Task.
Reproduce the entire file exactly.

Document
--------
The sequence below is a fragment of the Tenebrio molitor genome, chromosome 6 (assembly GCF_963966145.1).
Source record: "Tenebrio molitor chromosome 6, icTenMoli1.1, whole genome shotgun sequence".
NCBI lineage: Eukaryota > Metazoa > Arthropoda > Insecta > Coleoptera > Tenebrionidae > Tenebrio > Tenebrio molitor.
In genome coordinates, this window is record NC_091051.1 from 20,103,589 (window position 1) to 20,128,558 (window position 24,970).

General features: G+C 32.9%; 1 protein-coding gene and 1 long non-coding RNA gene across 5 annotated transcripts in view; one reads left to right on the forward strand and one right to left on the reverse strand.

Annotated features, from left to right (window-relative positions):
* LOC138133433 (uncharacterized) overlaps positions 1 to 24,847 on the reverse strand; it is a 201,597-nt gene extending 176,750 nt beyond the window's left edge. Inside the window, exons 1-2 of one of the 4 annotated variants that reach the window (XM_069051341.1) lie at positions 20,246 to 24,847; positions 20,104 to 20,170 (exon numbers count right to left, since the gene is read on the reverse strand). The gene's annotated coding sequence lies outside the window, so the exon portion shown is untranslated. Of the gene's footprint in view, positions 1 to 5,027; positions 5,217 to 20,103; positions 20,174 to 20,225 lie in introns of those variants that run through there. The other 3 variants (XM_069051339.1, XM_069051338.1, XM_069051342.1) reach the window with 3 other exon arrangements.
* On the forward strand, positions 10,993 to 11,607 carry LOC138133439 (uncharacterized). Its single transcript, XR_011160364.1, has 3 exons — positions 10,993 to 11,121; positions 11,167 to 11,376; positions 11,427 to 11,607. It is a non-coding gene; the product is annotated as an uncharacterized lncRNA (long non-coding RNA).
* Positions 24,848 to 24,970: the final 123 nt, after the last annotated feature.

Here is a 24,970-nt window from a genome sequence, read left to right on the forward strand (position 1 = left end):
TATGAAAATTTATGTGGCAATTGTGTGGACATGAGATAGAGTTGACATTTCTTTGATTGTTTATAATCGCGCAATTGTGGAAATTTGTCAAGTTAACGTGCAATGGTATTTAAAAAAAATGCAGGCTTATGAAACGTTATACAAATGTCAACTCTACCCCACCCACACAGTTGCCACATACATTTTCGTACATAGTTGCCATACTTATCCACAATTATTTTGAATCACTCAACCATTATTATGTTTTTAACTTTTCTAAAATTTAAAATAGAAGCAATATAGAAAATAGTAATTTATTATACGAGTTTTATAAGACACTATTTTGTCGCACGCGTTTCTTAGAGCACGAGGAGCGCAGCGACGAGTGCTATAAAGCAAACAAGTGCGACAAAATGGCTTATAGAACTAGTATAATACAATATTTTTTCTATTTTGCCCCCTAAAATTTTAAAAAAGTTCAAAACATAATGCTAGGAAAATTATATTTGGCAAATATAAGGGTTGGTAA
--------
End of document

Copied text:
The sequence below is a fragment of the Tenebrio molitor genome, chromosome 6 (assembly GCF_963966145.1).
Source record: "Tenebrio molitor chromosome 6, icTenMoli1.1, whole genome shotgun sequence".
NCBI lineage: Eukaryota > Metazoa > Arthropoda > Insecta > Coleoptera > Tenebrionidae > Tenebrio > Tenebrio molitor.
In genome coordinates, this window is record NC_091051.1 from 20,103,589 (window position 1) to 20,128,558 (window position 24,970).

General features: G+C 32.9%; 1 protein-coding gene and 1 long non-coding RNA gene across 5 annotated transcripts in view; one reads left to right on the forward strand and one right to left on the reverse strand.

Annotated features, from left to right (window-relative positions):
* LOC138133433 (uncharacterized) overlaps positions 1 to 24,847 on the reverse strand; it is a 201,597-nt gene extending 176,750 nt beyond the window's left edge. Inside the window, exons 1-2 of one of the 4 annotated variants that reach the window (XM_069051341.1) lie at positions 20,246 to 24,847; positions 20,104 to 20,170 (exon numbers count right to left, since the gene is read on the reverse strand). The gene's annotated coding sequence lies outside the window, so the exon portion shown is untranslated. Of the gene's footprint in view, positions 1 to 5,027; positions 5,217 to 20,103; positions 20,174 to 20,225 lie in introns of those variants that run through there. The other 3 variants (XM_069051339.1, XM_069051338.1, XM_069051342.1) reach the window with 3 other exon arrangements.
* On the forward strand, positions 10,993 to 11,607 carry LOC138133439 (uncharacterized). Its single transcript, XR_011160364.1, has 3 exons — positions 10,993 to 11,121; positions 11,167 to 11,376; positions 11,427 to 11,607. It is a non-coding gene; the product is annotated as an uncharacterized lncRNA (long non-coding RNA).
* Positions 24,848 to 24,970: the final 123 nt, after the last annotated feature.

Here is a 24,970-nt window from a genome sequence, read left to right on the forward strand (position 1 = left end):
TATGAAAATTTATGTGGCAATTGTGTGGACATGAGATAGAGTTGACATTTCTTTGATTGTTTATAATCGCGCAATTGTGGAAATTTGTCAAGTTAACGTGCAATGGTATTTAAAAAAAATGCAGGCTTATGAAACGTTATACAAATGTCAACTCTACCCCACCCACACAGTTGCCACATACATTTTCGTACATAGTTGCCATACTTATCCACAATTATTTTGAATCACTCAACCATTATTATGTTTTTAACTTTTCTAAAATTTAAAATAGAAGCAATATAGAAAATAGTAATTTATTATACGAGTTTTATAAGACACTATTTTGTCGCACGCGTTTCTTAGAGCACGAGGAGCGCAGCGACGAGTGCTATAAAGCAAACAAGTGCGACAAAATGGCTTATAGAACTAGTATAATACAATATTTTTTCTATTTTGCCCCCTAAAATTTTAAAAAAGTTCAAAACATAATGCTAGGAAAATTATATTTGGCAAATATAAGGGTTGGTAA